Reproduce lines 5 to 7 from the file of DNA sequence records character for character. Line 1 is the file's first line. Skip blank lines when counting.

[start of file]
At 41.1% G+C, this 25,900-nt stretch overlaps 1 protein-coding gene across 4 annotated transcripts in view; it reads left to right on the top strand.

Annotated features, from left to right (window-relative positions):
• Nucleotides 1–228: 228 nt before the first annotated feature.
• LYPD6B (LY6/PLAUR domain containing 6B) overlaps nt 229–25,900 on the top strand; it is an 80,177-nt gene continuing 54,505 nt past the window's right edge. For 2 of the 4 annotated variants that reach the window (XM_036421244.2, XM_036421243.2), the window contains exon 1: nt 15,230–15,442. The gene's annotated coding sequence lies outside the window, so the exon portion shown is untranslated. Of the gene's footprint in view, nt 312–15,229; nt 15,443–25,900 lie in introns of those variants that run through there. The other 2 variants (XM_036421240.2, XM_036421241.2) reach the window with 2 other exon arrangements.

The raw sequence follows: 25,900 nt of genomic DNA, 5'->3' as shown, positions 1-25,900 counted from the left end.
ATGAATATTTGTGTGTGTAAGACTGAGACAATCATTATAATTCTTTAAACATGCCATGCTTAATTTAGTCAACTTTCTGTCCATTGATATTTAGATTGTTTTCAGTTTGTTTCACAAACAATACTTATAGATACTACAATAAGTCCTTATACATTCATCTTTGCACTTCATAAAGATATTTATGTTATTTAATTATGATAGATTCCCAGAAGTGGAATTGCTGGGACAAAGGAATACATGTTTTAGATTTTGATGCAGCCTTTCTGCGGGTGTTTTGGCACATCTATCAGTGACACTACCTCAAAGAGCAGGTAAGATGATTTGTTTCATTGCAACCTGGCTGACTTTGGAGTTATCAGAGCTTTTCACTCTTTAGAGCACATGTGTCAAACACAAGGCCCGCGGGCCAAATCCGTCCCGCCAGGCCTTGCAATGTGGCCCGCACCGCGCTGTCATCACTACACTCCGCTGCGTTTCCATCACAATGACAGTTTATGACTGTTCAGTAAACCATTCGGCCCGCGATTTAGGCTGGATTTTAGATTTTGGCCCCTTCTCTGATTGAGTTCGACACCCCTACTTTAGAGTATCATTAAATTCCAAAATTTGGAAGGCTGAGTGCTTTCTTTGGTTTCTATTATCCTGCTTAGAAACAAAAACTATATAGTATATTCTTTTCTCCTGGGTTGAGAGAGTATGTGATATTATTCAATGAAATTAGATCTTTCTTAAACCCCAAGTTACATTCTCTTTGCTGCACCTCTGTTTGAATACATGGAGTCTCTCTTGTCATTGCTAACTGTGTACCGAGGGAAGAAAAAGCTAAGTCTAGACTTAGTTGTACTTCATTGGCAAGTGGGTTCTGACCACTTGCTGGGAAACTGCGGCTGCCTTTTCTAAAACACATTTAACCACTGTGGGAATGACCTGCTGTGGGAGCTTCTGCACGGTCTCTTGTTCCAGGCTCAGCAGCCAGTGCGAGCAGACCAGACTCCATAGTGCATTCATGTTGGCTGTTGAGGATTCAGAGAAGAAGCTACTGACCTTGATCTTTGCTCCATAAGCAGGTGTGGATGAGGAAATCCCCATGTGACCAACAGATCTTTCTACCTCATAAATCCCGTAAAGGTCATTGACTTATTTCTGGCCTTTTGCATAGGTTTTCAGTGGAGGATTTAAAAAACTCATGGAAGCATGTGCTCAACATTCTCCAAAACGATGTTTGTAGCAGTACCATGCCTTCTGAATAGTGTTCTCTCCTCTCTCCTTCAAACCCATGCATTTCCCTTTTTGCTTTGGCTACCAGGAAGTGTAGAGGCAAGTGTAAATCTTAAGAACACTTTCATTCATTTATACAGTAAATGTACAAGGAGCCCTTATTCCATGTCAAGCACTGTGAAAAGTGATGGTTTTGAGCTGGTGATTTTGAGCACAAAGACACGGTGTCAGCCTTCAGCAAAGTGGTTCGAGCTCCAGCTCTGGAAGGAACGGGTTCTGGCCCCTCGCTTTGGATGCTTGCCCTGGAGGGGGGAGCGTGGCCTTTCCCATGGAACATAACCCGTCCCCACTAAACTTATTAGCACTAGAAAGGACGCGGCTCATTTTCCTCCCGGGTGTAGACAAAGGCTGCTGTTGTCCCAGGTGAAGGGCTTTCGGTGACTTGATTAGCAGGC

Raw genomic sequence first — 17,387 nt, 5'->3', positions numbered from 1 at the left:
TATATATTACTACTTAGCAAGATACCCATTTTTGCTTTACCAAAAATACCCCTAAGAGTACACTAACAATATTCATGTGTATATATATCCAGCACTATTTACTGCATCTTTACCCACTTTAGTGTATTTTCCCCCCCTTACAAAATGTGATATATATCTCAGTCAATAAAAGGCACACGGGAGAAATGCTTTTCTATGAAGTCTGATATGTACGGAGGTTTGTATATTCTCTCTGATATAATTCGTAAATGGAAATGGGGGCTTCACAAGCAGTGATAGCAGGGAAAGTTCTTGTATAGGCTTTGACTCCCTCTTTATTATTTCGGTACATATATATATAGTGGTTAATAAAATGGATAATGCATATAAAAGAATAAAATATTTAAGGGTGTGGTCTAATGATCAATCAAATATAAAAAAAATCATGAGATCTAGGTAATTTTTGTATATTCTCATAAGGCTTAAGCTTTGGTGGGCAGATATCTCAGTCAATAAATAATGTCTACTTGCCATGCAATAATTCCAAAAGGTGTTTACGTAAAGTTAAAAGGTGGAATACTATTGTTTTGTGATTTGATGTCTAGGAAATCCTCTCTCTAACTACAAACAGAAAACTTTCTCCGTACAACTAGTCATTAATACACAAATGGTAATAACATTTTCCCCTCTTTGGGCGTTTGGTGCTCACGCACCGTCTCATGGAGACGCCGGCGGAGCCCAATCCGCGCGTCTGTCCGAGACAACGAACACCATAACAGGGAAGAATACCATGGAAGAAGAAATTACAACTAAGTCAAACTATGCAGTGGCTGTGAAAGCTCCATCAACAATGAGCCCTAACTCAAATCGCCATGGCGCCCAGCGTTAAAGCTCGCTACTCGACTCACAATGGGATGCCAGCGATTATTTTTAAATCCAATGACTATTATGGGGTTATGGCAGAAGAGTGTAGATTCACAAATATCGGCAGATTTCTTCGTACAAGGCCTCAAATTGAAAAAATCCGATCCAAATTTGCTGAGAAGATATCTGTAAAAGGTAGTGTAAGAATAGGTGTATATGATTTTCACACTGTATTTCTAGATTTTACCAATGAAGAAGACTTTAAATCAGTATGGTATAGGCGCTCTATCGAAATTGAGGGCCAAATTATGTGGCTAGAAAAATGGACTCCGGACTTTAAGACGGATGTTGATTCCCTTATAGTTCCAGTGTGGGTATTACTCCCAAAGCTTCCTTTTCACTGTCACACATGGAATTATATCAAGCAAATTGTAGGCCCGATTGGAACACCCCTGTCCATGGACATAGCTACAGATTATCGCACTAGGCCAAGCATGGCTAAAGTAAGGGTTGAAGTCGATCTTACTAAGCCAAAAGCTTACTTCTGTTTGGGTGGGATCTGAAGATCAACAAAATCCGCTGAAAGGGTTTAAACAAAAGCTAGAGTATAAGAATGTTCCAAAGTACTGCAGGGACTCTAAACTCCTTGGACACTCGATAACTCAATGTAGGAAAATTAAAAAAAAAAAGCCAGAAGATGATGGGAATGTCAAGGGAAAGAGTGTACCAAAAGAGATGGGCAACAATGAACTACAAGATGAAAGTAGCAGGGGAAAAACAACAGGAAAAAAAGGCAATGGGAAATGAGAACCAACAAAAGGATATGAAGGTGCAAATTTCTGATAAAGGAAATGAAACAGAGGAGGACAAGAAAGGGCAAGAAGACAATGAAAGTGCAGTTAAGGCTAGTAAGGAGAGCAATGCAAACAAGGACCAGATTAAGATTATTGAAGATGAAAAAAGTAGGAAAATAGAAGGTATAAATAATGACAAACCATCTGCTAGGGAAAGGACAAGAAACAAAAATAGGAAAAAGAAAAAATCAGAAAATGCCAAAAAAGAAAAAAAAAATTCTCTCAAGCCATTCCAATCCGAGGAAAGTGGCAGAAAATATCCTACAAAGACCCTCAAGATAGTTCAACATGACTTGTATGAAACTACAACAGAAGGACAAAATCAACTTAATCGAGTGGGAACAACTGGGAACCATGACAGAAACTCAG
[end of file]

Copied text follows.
The raw sequence follows: 25,900 nt of genomic DNA, 5'->3' as shown, positions 1-25,900 counted from the left end.
ATGAATATTTGTGTGTGTAAGACTGAGACAATCATTATAATTCTTTAAACATGCCATGCTTAATTTAGTCAACTTTCTGTCCATTGATATTTAGATTGTTTTCAGTTTGTTTCACAAACAATACTTATAGATACTACAATAAGTCCTTATACATTCATCTTTGCACTTCATAAAGATATTTATGTTATTTAATTATGATAGATTCCCAGAAGTGGAATTGCTGGGACAAAGGAATACATGTTTTAGATTTTGATGCAGCCTTTCTGCGGGTGTTTTGGCACATCTATCAGTGACACTACCTCAAAGAGCAGGTAAGATGATTTGTTTCATTGCAACCTGGCTGACTTTGGAGTTATCAGAGCTTTTCACTCTTTAGAGCACATGTGTCAAACACAAGGCCCGCGGGCCAAATCCGTCCCGCCAGGCCTTGCAATGTGGCCCGCACCGCGCTGTCATCACTACACTCCGCTGCGTTTCCATCACAATGACAGTTTATGACTGTTCAGTAAACCATTCGGCCCGCGATTTAGGCTGGATTTTAGATTTTGGCCCCTTCTCTGATTGAGTTCGACACCCCTACTTTAGAGTATCATTAAATTCCAAAATTTGGAAGGCTGAGTGCTTTCTTTGGTTTCTATTATCCTGCTTAGAAACAAAAACTATATAGTATATTCTTTTCTCCTGGGTTGAGAGAGTATGTGATATTATTCAATGAAATTAGATCTTTCTTAAACCCCAAGTTACATTCTCTTTGCTGCACCTCTGTTTGAATACATGGAGTCTCTCTTGTCATTGCTAACTGTGTACCGAGGGAAGAAAAAGCTAAGTCTAGACTTAGTTGTACTTCATTGGCAAGTGGGTTCTGACCACTTGCTGGGAAACTGCGGCTGCCTTTTCTAAAACACATTTAACCACTGTGGGAATGACCTGCTGTGGGAGCTTCTGCACGGTCTCTTGTTCCAGGCTCAGCAGCCAGTGCGAGCAGACCAGACTCCATAGTGCATTCATGTTGGCTGTTGAGGATTCAGAGAAGAAGCTACTGACCTTGATCTTTGCTCCATAAGCAGGTGTGGATGAGGAAATCCCCATGTGACCAACAGATCTTTCTACCTCATAAATCCCGTAAAGGTCATTGACTTATTTCTGGCCTTTTGCATAGGTTTTCAGTGGAGGATTTAAAAAACTCATGGAAGCATGTGCTCAACATTCTCCAAAACGATGTTTGTAGCAGTACCATGCCTTCTGAATAGTGTTCTCTCCTCTCTCCTTCAAACCCATGCATTTCCCTTTTTGCTTTGGCTACCAGGAAGTGTAGAGGCAAGTGTAAATCTTAAGAACACTTTCATTCATTTATACAGTAAATGTACAAGGAGCCCTTATTCCATGTCAAGCACTGTGAAAAGTGATGGTTTTGAGCTGGTGATTTTGAGCACAAAGACACGGTGTCAGCCTTCAGCAAAGTGGTTCGAGCTCCAGCTCTGGAAGGAACGGGTTCTGGCCCCTCGCTTTGGATGCTTGCCCTGGAGGGGGGAGCGTGGCCTTTCCCATGGAACATAACCCGTCCCCACTAAACTTATTAGCACTAGAAAGGACGCGGCTCATTTTCCTCCCGGGTGTAGACAAAGGCTGCTGTTGTCCCAGGTGAAGGGCTTTCGGTGACTTGATTAGCAGGC

Raw genomic sequence first — 17,387 nt, 5'->3', positions numbered from 1 at the left: